GM:  Well, Hillsdale was the stopping spot, in the beginning, for the trains from Jersey City.  They had a turntable there.  I used to go up with my father and help push the engines.  They take this big engine, put it on a turntable and about four or five people could just push that engine around, face it back toward Jersey City, unbelievable, unbelievable, [laughter] and then, my dad would take me up to Spring Valley and let me ride in the engine, where the engineer was, and I had many happy feelings about that.  They were great people and, yet, they had very little formal education.  My mother and father, I bet, didn't go beyond elementary school and, yet, they were good people. 

HZ:  Did they have a lengthy marriage?

GM:  Oh, yes.  Now, let's see, I think we have here when my folks died.  I don't recall. 

SI:  1955 and 1956.

GM:  Yes, my father died first.  He had a heart attack, and then, six months later, my mother died.  … She had Parkinson's disease, … but they were married for quite some time.  Offhand, I don't recall.  You might have the dates in there, but I don't recall. 

SI:  From 1912 to 1955.

GM:  Yes, … people died young in those days.  I mean, they don't last as long as I do, [laughter] they do, today. I'll be eighty-three on December 1st. 

SI:  Congratulations.  Was your father in the union with the railroad?

GM:  … Oh, yes, they were union people.  They were Democrats.  They were union, even though; well, I shouldn't say that, really.  I think that my mother was a Republican and … maybe my father was, too, but I know my grandfather was a staunch Democrat, being a union person.  … We're registered Republicans, but we are independents.  You know, I'll vote for the person I think is a good person, a good man.  I don't believe in these titles, Republicans and Democrats.  I think we should have good people.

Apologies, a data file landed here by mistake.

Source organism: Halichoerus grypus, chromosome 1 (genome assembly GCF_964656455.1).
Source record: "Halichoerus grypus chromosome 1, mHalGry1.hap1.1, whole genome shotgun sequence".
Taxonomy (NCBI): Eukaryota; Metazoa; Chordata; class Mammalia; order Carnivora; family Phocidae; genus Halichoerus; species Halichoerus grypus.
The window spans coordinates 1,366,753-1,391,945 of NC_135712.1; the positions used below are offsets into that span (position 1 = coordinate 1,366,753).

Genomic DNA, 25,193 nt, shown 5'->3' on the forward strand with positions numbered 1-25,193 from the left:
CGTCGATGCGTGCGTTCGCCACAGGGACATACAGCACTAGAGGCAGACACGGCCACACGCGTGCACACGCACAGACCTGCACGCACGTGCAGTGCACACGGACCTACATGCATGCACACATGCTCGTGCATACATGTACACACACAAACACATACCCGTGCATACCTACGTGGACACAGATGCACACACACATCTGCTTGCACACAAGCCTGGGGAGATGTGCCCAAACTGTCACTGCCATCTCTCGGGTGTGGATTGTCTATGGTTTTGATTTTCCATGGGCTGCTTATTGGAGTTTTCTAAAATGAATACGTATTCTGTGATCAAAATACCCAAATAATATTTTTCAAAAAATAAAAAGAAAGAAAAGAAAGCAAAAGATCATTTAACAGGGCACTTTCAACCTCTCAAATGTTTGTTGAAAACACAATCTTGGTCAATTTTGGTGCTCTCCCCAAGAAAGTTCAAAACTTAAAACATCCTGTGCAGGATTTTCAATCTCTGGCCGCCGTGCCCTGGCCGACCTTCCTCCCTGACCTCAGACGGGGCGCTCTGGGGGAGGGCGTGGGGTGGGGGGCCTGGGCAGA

SI:  Do you remember any union strikes when you were growing up, railroad strikes?

GM:  Yes, I know that, probably, my grandfather would go on strike.  Whether my dad did or not, I don't know. Of course, being a strikebreaker is not the best thing.  Sometimes you can get hurt, but, fortunately, … as far as I know, there weren't any problems. 

SI:  Was working on the railroad back then a more dangerous job than today? 

GM:  Well, yes, I mean, today, you've got these new cars and you've the engines that go both ways and, in those days, they had the old coal-fired engines and, you know, the train never leaves the track.  … I've been on the train, when I used to commute from here to New York City, and, at times, we hit a car or hit somebody and you can't say it was the fault of the railroad, but it was dangerous, you know, compared to, say, being an accountant or a lawyer or a dentist or something like that. 

SI:  What was your neighborhood like and what did you do for fun?

GM:  We had a nice house on Roosevelt Avenue in Westwood and we had a dirt road.  We, the kids and I, we'd go out and play with our little trucks in the dirt in the road and we played cowboys and Indians.  … When you came in here, you crossed a little bridge down here.  So, when we were, I guess, teenagers, we would take our bikes, ride up to Hillsdale, buy a pack of cigarettes, [laughter] go down, smoke them under the bridge, and, before we went home, we'd wash our mouths out with the water, [laughter] which was clean then, and, I mean, that, to us, … was a big thing.  Today, probably taking dope would be the big thing, but we never had anything like that, never, not in our high school.  … I suppose we had one or two girls get pregnant at the time, but nothing other than that. 

SI:  Was Westwood a working class neighborhood?

GM:  Yes, I would say so.  Westwood's a lovely town.  Did you come through the main street of Westwood? You know, you came up the Garden State Parkway, right, and then, you came down the hill and around, right straight through.  That's a lovely town, Westwood, always been a nice town.  I'd say middle class people live in Westwood.